Saudi Arabia Fails to Polish its Image… And Feminists Continue to Struggle


The political system has been pegging away over the past years to polish Saudi Arabia’s image, especially with regard to women’s rights issues. This came in response to the independent Saudi feminist movement that has flourished in recent decades, including campaigns demanding the repeal of patriarchal laws such as the driving ban and male guardianship laws.
The Saudi regime has promoted “empowerment” propaganda, despite the arrests of feminist activists, some of whom have been sentenced to decades in prison.
The regime of Mohammed bin Salman tried to suppress the rising feminist struggle and expose violations that affect women and feminists in particular. This is done by using celebrities, the media, and bourgeois women to improve Saudi Arabia’s image in terms of women’s rights. But on the other hand, it launched brutal attacks against women activists, which destabilized its false propaganda.
Fawz Al-Otaibi and Her Sisters Expose the Mendacity of Empowerment Slogans
The Otaibi sisters, Fawz, Mariam, and Manahil are among the feminist figures who have emerged during the feminist campaign to overthrow the state since 2014. They tweeted and sent messages demanding the fall of guardianship in the kingdom. They were prominent activists who posed a prominent challenge to patriarchy and the normalization of women’s presence in the Saudi public space.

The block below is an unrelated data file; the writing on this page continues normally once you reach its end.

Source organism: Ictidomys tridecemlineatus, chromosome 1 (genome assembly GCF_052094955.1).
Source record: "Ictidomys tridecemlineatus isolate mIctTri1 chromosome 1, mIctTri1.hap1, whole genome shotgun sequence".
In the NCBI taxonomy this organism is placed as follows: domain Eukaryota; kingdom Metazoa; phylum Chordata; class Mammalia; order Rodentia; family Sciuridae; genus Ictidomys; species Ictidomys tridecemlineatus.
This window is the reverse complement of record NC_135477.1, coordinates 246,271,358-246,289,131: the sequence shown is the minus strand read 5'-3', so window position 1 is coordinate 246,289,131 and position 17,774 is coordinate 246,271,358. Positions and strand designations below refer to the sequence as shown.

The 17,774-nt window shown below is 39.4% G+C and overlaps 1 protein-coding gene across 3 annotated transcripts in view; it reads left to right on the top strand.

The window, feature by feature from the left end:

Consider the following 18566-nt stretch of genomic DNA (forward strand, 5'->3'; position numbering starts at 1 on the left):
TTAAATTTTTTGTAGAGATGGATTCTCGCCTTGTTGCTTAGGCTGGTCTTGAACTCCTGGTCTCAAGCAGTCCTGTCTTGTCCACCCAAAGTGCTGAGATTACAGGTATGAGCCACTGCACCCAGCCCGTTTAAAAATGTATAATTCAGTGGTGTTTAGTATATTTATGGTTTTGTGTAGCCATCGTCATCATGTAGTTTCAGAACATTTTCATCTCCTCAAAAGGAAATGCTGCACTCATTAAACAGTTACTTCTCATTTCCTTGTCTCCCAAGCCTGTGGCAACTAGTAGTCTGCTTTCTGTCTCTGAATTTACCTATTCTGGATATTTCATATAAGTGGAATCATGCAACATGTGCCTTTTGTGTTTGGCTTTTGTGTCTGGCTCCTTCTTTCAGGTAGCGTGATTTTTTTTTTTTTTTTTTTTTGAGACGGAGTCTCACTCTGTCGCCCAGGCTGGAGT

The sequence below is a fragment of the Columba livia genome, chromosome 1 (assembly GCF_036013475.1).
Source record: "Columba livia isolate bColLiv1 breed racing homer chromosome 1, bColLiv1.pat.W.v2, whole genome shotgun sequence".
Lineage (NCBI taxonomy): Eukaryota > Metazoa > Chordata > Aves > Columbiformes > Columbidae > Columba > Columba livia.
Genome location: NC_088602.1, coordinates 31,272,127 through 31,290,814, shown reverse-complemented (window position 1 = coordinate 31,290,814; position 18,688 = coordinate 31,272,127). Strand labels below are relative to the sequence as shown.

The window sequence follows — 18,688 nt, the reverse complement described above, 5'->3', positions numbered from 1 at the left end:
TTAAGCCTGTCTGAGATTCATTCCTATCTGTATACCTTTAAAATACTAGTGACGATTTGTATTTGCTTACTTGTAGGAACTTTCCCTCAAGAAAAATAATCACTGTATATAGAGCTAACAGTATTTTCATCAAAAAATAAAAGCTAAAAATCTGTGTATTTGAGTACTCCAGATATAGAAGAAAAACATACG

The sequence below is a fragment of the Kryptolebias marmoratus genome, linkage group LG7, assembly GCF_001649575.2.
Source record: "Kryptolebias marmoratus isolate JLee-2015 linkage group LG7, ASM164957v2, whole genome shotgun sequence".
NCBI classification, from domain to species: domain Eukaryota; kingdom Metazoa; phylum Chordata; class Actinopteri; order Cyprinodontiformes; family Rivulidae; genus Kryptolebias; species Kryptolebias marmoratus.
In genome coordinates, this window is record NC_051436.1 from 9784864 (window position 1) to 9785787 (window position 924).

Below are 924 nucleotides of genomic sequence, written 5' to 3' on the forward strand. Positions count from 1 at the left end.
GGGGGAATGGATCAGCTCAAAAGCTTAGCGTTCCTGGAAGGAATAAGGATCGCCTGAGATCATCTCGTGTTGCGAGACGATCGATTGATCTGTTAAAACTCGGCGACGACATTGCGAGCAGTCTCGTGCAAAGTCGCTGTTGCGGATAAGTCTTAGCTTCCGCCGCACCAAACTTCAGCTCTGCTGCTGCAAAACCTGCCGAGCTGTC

Mariam and Fawz entered the direct struggle to overthrow guardianship using their names and revealed their exposure to violence, and their rejection of the patriarchal law that considers them incompetent and under guardianship forever. As a result, Mariam Al-Otaibi was subjected to violence from her male brothers because of her feminist activism. So, she asked the Saudi authorities to protect her from domestic violence.
Accordingly, on April 19, 2017, Mariam Al-Otaibi was arrested and her father filed a complaint against her for being absent from home. He used the guardianship law in force against his daughter, after she decided to move to the capital Riyadh to work there and become independent in her life. However, the guardianship system stood in the way of the independence she sought.